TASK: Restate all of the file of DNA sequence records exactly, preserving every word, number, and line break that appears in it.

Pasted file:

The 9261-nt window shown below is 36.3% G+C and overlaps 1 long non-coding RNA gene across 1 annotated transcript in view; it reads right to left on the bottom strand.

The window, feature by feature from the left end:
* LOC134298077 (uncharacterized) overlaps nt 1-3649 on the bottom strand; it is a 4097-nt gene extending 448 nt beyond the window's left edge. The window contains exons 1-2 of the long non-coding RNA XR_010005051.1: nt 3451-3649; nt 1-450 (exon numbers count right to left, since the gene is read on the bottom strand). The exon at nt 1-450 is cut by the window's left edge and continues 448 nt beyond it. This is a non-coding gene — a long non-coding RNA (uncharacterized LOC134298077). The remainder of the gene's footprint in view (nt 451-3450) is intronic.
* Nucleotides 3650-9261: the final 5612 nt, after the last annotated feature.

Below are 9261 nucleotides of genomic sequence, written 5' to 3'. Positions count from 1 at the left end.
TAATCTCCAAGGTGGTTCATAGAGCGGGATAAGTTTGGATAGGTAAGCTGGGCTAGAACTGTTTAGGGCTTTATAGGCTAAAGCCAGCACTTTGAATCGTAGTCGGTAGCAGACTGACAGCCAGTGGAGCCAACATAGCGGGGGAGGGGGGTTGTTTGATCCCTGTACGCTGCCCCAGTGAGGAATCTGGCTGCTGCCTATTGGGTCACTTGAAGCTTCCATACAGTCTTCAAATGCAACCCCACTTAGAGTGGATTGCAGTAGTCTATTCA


The 9261-nt window shown below is 36.3% G+C and overlaps 1 long non-coding RNA gene across 1 annotated transcript in view; it reads right to left on the bottom strand.

The window, feature by feature from the left end:
* LOC134298077 (uncharacterized) overlaps nt 1-3649 on the bottom strand; it is a 4097-nt gene extending 448 nt beyond the window's left edge. The window contains exons 1-2 of the long non-coding RNA XR_010005051.1: nt 3451-3649; nt 1-450 (exon numbers count right to left, since the gene is read on the bottom strand). The exon at nt 1-450 is cut by the window's left edge and continues 448 nt beyond it. This is a non-coding gene — a long non-coding RNA (uncharacterized LOC134298077). The remainder of the gene's footprint in view (nt 451-3450) is intronic.
* Nucleotides 3650-9261: the final 5612 nt, after the last annotated feature.

Below are 9261 nucleotides of genomic sequence, written 5' to 3'. Positions count from 1 at the left end.
TAATCTCCAAGGTGGTTCATAGAGCGGGATAAGTTTGGATAGGTAAGCTGGGCTAGAACTGTTTAGGGCTTTATAGGCTAAAGCCAGCACTTTGAATCGTAGTCGGTAGCAGACTGACAGCCAGTGGAGCCAACATAGCGGGGGAGGGGGGTTGTTTGATCCCTGTACGCTGCCCCAGTGAGGAATCTGGCTGCTGCCTATTGGGTCACTTGAAGCTTCCATACAGTCTTCAAATGCAACCCCACTTAGAGTGGATTGCAGTAGTCTATTCA